Making the most of a small trail network.

We’re enjoying a very dry period and today we also had some sunshine. This is giving us excellent mountain biking conditions with the trails almost dry, even with temperatures in single figures on the Celcius scale. I decided to ride locally on my nearest hill, Healey Nab, and wanted it to be an essentially unplanned and unstructured outing. I’ve mentioned previously the Swedish word “fartlek” meaning “speed play” and I suppose that’s what I did today. I worked hard for parts of the ride and took it easier at other times but I did something which doesn’t fit into the fartlek concept by stopping a couple of times at the top of the hill, chatting to other riders.

I’ve heard riders and seen their comments on Facebook claiming that Healey Nab is not worth visiting because the trails are too short. All you need to do to make the trail 5 times as long is to ride 5 laps of the hill. Maybe some riders feel that they don’t want to repeat sections of trail but on a hill I know so well I even have a solution for this. I rode 5 different climbs and 5 different descents. I also chose to reach the hill by a different route to the one I usually ride for a bit of variety. I took 2 photos the first time I arrived at the summit on a new phone. Previously I’ve used a dedicated phone for the app. Strava to record my activity because even if it was damaged I would only have lost £20, an amazingly low price for a smart phone. After a few years of use it’s now too out of date to support WordPress and some other features which I prefer. In addition the camera had very low resolution but the advantage of this was that pictures often looked strangely artistic.

Looking towards the higher hills to the east.
On a clear day the sea would be visible in this shot. It’s about 15 miles to the coast.

It was great today to have such good riding conditions at a time of year when we could get snow or days of rain. I pushed the bike down into grippy parts of the corners to maximise traction. I stayed low to the bike over lumpy parts so that I could still allow the bike to rise over humps and push it down into the dips. Wow! It was like summer riding. I rode different ascents but kept thinking I should try the steepest, toughest option of all. I left it until my fifth and final climb. I slowed to try to recover before the hardest step and accelerated towards it. I didn’t have enough momentum to speed up those last few yards but dug in and ground the pedals round. It’s not just about physical strength in such circumstances, it’s equally about belief and I wasn’t going to give up. My legs were close to the limit of endurance and I was panting madly with more climbing to come. I again slowed for recovery and got to the top non stop.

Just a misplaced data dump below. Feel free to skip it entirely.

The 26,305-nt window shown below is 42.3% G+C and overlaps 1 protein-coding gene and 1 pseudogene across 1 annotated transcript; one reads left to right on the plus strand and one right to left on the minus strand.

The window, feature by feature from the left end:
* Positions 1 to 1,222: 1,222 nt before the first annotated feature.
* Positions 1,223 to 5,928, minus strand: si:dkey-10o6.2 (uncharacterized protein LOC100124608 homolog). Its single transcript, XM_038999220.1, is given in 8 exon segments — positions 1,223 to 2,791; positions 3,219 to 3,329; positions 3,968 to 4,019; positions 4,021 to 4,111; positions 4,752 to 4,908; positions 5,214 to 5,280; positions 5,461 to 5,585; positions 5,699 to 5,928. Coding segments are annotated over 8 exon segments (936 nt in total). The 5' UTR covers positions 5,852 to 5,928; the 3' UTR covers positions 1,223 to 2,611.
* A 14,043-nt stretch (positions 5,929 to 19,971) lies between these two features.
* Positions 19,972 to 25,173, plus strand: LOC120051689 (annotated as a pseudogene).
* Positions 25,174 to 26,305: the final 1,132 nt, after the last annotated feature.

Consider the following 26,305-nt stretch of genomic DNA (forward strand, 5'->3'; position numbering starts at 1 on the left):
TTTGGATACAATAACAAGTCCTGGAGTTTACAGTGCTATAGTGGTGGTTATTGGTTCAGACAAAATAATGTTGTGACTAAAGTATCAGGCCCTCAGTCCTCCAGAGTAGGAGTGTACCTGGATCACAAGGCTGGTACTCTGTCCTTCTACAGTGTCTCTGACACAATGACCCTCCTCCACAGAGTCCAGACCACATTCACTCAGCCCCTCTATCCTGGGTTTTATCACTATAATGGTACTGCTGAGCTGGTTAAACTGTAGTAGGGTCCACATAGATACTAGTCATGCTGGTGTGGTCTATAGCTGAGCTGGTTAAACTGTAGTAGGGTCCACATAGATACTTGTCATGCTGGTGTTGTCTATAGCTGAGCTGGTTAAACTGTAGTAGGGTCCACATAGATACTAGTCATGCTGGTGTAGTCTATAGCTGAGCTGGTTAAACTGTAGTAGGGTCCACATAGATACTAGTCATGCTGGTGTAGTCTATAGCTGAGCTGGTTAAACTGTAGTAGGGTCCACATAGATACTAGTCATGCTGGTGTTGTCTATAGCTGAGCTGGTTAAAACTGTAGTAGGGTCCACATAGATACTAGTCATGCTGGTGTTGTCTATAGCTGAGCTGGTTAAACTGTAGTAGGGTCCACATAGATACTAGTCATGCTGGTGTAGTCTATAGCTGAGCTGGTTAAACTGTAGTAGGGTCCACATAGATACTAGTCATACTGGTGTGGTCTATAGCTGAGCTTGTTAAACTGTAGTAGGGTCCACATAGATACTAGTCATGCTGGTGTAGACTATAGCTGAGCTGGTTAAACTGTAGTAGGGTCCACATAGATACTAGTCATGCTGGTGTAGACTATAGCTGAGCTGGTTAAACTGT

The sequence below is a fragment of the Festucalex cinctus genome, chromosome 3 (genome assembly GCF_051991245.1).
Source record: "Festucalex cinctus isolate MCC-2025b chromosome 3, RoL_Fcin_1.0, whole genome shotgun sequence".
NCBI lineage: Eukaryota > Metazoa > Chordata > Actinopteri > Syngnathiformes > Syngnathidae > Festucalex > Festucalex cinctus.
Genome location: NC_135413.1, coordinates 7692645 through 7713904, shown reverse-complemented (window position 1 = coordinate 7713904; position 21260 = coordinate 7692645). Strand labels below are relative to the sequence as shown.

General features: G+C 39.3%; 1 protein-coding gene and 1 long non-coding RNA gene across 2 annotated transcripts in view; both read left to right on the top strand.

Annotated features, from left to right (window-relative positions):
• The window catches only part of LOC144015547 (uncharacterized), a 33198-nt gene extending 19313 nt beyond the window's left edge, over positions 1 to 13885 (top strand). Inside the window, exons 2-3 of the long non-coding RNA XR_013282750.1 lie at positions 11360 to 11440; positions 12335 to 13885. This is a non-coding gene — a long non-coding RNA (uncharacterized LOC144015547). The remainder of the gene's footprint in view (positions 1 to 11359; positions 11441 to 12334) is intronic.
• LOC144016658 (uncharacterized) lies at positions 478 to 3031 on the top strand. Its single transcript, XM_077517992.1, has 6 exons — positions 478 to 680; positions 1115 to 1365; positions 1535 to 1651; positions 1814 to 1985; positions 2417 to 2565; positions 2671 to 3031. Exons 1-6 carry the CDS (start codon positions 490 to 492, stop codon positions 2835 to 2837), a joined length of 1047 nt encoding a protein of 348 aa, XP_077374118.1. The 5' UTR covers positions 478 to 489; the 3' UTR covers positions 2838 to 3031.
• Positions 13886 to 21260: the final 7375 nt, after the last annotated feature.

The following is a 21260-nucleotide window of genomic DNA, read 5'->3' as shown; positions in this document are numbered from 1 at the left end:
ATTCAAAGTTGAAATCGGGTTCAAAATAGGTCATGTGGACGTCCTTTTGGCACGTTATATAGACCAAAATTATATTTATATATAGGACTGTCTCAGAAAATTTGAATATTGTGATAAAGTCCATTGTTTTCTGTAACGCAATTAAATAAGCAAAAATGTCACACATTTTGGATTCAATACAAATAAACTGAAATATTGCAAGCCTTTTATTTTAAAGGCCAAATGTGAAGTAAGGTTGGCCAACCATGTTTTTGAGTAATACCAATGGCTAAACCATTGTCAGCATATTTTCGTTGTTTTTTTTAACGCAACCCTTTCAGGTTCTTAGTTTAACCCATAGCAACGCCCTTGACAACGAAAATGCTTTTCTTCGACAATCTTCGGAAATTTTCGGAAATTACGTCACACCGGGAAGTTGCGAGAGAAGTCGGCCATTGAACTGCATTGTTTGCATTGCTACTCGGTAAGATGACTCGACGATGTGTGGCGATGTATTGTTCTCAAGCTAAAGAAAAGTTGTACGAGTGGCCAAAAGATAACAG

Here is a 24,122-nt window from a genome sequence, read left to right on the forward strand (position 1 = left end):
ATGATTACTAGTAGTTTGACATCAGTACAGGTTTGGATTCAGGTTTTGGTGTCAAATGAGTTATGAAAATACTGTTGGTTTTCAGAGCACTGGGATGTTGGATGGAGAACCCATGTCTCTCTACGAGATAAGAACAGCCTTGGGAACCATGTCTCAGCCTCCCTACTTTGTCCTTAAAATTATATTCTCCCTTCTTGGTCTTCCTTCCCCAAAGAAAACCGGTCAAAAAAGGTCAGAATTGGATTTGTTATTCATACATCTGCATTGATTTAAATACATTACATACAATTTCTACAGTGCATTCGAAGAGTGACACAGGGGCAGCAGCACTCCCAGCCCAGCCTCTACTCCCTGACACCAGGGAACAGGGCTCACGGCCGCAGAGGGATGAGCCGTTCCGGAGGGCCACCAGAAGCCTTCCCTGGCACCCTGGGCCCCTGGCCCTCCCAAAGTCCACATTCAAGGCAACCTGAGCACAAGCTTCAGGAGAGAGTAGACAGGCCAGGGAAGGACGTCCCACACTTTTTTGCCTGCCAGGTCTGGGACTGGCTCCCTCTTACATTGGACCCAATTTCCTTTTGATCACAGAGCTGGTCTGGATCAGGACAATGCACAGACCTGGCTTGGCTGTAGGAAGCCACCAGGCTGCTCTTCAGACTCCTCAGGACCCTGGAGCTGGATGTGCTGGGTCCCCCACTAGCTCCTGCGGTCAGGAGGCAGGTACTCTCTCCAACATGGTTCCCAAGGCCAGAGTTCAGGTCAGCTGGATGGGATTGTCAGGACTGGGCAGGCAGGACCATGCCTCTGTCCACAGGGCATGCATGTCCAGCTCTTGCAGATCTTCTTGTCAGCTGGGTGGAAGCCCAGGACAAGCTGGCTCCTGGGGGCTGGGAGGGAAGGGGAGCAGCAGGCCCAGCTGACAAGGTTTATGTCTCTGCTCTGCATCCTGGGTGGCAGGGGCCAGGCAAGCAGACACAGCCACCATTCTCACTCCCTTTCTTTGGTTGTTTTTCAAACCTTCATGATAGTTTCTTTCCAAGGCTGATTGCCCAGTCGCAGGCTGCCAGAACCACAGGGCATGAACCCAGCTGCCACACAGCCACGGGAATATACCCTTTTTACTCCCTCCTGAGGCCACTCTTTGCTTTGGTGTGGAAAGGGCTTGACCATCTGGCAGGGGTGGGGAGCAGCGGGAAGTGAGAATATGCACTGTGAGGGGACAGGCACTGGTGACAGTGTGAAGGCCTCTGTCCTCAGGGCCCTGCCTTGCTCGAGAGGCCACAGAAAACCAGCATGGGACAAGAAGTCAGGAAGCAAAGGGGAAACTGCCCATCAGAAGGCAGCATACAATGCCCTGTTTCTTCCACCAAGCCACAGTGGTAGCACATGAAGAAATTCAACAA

I’m glad I left the hardest climb until last and can still feel the ache in my legs a few hours later. After the ride and some lunch I took our dog, Freddie, out for a walk along the canal and met an old mountain biking mate. We talked about the good old days but it seems like I’m the only one of the old crew who still rides. Some may have simply lost enthusiasm whilst others have age related issues. I still get a big thrill from riding so have no intention of stopping in the foreseeable future.

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